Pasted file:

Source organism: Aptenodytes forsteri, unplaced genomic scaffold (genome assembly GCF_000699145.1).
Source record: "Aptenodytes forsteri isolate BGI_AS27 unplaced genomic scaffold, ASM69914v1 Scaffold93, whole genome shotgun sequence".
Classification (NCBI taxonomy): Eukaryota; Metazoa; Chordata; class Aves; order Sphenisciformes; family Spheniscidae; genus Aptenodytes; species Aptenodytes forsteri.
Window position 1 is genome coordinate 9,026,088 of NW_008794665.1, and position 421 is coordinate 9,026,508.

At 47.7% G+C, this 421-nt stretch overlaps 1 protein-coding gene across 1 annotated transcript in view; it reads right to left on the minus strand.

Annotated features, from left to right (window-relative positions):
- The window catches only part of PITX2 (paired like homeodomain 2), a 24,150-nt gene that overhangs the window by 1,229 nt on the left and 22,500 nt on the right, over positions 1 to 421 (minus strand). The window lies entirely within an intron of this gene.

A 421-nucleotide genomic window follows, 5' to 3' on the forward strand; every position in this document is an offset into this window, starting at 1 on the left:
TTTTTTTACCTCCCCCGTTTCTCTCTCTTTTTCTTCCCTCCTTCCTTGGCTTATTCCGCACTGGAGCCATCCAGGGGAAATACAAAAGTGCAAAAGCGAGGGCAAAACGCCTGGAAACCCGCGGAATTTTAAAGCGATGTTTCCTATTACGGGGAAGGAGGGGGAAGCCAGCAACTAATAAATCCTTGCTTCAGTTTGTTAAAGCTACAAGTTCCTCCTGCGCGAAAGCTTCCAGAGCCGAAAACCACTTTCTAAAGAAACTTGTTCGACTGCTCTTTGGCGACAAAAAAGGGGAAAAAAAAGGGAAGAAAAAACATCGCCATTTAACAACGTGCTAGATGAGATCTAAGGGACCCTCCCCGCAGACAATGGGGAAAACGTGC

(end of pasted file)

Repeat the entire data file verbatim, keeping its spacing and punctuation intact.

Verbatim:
Source organism: Aptenodytes forsteri, unplaced genomic scaffold (genome assembly GCF_000699145.1).
Source record: "Aptenodytes forsteri isolate BGI_AS27 unplaced genomic scaffold, ASM69914v1 Scaffold93, whole genome shotgun sequence".
Classification (NCBI taxonomy): Eukaryota; Metazoa; Chordata; class Aves; order Sphenisciformes; family Spheniscidae; genus Aptenodytes; species Aptenodytes forsteri.
Window position 1 is genome coordinate 9,026,088 of NW_008794665.1, and position 421 is coordinate 9,026,508.

At 47.7% G+C, this 421-nt stretch overlaps 1 protein-coding gene across 1 annotated transcript in view; it reads right to left on the minus strand.

Annotated features, from left to right (window-relative positions):
- The window catches only part of PITX2 (paired like homeodomain 2), a 24,150-nt gene that overhangs the window by 1,229 nt on the left and 22,500 nt on the right, over positions 1 to 421 (minus strand). The window lies entirely within an intron of this gene.

A 421-nucleotide genomic window follows, 5' to 3' on the forward strand; every position in this document is an offset into this window, starting at 1 on the left:
TTTTTTTACCTCCCCCGTTTCTCTCTCTTTTTCTTCCCTCCTTCCTTGGCTTATTCCGCACTGGAGCCATCCAGGGGAAATACAAAAGTGCAAAAGCGAGGGCAAAACGCCTGGAAACCCGCGGAATTTTAAAGCGATGTTTCCTATTACGGGGAAGGAGGGGGAAGCCAGCAACTAATAAATCCTTGCTTCAGTTTGTTAAAGCTACAAGTTCCTCCTGCGCGAAAGCTTCCAGAGCCGAAAACCACTTTCTAAAGAAACTTGTTCGACTGCTCTTTGGCGACAAAAAAGGGGAAAAAAAAGGGAAGAAAAAACATCGCCATTTAACAACGTGCTAGATGAGATCTAAGGGACCCTCCCCGCAGACAATGGGGAAAACGTGC